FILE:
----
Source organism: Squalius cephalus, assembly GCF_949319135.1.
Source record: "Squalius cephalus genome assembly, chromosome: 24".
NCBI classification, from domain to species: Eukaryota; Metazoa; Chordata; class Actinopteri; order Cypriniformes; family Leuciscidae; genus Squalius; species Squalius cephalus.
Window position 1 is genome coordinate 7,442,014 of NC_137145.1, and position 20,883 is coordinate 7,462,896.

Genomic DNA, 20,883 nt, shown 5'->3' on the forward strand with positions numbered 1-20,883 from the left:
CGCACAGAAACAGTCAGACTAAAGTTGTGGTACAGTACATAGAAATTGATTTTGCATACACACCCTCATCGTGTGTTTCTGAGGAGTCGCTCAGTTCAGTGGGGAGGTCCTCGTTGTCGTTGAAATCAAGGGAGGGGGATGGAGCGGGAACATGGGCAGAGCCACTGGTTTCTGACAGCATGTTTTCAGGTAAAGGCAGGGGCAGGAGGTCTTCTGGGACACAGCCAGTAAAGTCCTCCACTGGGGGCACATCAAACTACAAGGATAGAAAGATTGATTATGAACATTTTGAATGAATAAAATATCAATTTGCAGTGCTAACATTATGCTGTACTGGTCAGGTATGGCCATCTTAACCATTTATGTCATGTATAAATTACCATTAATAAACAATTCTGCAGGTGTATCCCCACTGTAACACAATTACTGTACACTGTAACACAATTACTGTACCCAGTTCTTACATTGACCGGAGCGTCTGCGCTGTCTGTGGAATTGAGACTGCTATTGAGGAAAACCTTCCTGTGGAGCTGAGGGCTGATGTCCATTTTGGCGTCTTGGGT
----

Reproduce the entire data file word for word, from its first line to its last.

Source organism: Squalius cephalus, assembly GCF_949319135.1.
Source record: "Squalius cephalus genome assembly, chromosome: 24".
NCBI classification, from domain to species: Eukaryota; Metazoa; Chordata; class Actinopteri; order Cypriniformes; family Leuciscidae; genus Squalius; species Squalius cephalus.
Window position 1 is genome coordinate 7,442,014 of NC_137145.1, and position 20,883 is coordinate 7,462,896.

Genomic DNA, 20,883 nt, shown 5'->3' on the forward strand with positions numbered 1-20,883 from the left:
CGCACAGAAACAGTCAGACTAAAGTTGTGGTACAGTACATAGAAATTGATTTTGCATACACACCCTCATCGTGTGTTTCTGAGGAGTCGCTCAGTTCAGTGGGGAGGTCCTCGTTGTCGTTGAAATCAAGGGAGGGGGATGGAGCGGGAACATGGGCAGAGCCACTGGTTTCTGACAGCATGTTTTCAGGTAAAGGCAGGGGCAGGAGGTCTTCTGGGACACAGCCAGTAAAGTCCTCCACTGGGGGCACATCAAACTACAAGGATAGAAAGATTGATTATGAACATTTTGAATGAATAAAATATCAATTTGCAGTGCTAACATTATGCTGTACTGGTCAGGTATGGCCATCTTAACCATTTATGTCATGTATAAATTACCATTAATAAACAATTCTGCAGGTGTATCCCCACTGTAACACAATTACTGTACACTGTAACACAATTACTGTACCCAGTTCTTACATTGACCGGAGCGTCTGCGCTGTCTGTGGAATTGAGACTGCTATTGAGGAAAACCTTCCTGTGGAGCTGAGGGCTGATGTCCATTTTGGCGTCTTGGGT